Special Issue "Data-Driven Methods in Modern Power Engineering"

A special issue of Energies (ISSN 1996-1073). This special issue belongs to the section "Electrical Power and Energy System".

Deadline for manuscript submissions: closed (31 March 2019).

Special Issue Editors

Dr. Aristides Kiprakis
Website
Guest Editor
School of Engineering, University of Edinburgh, Faraday Building, Colin MacLaurin Road, EH9 3BW Scotland, UK
Interests: power systems modelling and control; distributed generation; smart grids; onshore (wind and solar) and ocean (wave and tidal) energy
Special Issues and Collections in MDPI journals
Dr. Naran Pindoriya
Website
Guest Editor
Department of Electrical Engineering, Indian Institute of Technology Gandhinagar
Interests: smart grids; microgrids; energy management; artificial intelligence applications to power systems

Special Issue Information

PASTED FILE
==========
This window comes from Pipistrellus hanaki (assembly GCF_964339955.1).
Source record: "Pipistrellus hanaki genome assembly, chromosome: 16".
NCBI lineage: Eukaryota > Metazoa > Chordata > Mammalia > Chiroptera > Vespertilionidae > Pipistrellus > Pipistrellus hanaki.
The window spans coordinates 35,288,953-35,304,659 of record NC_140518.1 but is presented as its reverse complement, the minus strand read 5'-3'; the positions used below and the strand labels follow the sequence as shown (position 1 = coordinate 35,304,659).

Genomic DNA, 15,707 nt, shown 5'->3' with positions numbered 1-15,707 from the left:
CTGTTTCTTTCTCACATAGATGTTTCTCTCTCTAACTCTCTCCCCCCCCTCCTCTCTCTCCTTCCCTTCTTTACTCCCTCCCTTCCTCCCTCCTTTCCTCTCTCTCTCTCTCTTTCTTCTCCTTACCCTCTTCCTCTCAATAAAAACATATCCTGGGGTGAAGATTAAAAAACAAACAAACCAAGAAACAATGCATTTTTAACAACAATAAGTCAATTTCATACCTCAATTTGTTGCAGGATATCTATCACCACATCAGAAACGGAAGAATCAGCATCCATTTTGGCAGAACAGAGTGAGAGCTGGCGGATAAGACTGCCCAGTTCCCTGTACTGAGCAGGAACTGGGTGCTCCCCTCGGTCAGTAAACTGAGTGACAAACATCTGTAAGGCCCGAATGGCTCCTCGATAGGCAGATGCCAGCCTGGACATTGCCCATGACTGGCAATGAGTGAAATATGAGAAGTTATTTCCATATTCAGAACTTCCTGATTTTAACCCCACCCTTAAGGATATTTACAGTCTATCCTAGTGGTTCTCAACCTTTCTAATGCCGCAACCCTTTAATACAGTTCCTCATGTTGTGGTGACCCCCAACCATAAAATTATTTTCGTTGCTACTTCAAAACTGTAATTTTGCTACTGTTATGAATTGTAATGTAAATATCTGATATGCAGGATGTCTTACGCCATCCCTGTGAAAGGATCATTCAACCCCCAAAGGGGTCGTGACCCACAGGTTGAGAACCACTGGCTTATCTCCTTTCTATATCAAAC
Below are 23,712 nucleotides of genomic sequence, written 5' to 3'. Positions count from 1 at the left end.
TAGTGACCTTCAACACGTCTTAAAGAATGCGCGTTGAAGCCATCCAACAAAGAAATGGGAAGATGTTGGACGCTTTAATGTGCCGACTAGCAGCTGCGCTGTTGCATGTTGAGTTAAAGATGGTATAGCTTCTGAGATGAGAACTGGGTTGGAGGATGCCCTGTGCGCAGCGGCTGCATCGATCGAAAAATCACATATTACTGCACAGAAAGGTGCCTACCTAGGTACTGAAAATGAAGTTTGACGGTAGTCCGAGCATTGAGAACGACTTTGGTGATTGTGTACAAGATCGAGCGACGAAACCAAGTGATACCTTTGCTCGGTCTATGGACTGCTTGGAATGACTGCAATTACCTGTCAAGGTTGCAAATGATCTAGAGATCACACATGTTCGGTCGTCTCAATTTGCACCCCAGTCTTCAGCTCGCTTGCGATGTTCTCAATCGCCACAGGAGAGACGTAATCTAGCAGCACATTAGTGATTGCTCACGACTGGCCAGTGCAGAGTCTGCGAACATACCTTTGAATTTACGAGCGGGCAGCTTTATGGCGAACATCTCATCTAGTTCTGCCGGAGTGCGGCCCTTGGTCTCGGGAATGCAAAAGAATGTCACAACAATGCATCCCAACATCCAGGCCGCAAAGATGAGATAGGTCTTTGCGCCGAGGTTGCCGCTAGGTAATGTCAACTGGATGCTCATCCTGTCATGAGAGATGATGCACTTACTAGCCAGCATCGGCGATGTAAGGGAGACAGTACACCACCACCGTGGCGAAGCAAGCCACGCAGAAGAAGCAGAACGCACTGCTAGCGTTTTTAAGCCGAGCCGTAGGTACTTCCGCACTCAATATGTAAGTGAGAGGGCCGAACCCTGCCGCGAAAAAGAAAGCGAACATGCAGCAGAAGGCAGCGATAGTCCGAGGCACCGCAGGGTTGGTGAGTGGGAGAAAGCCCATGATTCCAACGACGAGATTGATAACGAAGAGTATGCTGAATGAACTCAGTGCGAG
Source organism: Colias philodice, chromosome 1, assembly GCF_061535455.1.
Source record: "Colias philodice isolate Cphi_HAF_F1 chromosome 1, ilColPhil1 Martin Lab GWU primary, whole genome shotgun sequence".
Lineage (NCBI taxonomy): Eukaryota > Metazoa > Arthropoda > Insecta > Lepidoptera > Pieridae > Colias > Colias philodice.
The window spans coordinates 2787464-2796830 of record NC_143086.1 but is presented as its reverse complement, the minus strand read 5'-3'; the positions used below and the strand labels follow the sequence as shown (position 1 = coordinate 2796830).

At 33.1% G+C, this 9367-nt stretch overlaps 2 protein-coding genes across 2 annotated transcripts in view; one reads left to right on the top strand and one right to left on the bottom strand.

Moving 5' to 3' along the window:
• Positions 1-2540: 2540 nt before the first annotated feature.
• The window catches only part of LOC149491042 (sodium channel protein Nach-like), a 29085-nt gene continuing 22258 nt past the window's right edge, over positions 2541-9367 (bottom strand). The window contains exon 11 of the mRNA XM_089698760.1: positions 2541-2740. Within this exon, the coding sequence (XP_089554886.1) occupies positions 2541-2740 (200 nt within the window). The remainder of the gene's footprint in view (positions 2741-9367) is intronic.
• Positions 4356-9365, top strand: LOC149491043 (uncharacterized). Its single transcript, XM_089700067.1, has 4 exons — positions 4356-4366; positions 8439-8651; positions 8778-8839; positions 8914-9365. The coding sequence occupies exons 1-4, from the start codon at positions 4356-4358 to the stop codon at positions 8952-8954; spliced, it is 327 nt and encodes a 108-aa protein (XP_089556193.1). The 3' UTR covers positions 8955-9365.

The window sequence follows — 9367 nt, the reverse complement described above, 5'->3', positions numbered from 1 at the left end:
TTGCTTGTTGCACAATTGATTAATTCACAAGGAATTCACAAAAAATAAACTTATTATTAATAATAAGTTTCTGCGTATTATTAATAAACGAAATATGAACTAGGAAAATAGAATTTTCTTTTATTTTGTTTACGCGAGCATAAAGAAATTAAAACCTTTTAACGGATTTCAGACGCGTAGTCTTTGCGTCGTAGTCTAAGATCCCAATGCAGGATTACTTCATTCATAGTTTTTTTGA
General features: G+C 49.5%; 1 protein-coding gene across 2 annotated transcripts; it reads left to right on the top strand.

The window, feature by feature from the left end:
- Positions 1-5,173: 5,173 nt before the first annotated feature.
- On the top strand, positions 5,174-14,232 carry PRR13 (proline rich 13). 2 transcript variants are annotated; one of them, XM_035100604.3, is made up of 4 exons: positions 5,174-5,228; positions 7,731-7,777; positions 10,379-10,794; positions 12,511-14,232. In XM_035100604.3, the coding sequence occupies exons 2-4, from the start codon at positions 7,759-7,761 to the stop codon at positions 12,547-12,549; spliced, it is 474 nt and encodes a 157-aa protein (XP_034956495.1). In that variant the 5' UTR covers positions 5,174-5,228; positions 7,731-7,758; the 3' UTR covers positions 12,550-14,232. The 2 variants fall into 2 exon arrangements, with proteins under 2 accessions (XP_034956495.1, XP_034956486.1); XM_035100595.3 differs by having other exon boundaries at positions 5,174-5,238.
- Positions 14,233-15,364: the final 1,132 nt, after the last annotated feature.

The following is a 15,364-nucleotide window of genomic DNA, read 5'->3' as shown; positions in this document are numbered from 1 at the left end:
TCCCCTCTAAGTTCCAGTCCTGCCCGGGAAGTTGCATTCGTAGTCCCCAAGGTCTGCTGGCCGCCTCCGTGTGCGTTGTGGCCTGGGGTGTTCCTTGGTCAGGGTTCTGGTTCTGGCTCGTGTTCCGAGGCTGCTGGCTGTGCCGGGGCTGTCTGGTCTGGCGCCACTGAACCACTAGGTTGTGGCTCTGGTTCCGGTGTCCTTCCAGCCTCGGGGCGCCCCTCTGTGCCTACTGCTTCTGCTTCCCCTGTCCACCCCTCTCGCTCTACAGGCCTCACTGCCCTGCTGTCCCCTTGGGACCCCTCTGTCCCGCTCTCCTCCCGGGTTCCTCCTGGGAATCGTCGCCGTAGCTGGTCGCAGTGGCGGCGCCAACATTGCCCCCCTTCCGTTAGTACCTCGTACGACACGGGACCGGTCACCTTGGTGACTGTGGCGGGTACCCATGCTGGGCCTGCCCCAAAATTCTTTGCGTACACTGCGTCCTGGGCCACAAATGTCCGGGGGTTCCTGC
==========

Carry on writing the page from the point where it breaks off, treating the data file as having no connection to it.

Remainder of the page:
Dear Colleagues,

The ease of access to increased computational power and the widespread expansion of telecommunications networks in recent years, make possible the use of advanced data-driven techniques for the design, optimization, control and analysis within all areas of power engineering. This Special Issue of Energies invites submissions presenting novel, data-driven methods, such as statistical analysis, probabilistic modelling, machine intelligence, data analytics, data mining, and signal processing, applied, but not limited to the following areas of modern power engineering:

  • smart grids and microgrids;
  • smart metering and data management for power networks through ICT;
  • power system planning and operation;
  • power system resilience and reliability;
  • cyber security for power systems;
  • electricity market and economics including peer-to-peer energy transactions and blockchains;
  • renewable energy resource analysis, planning and integration;
  • electrification of transportation;
  • demand response and energy storage;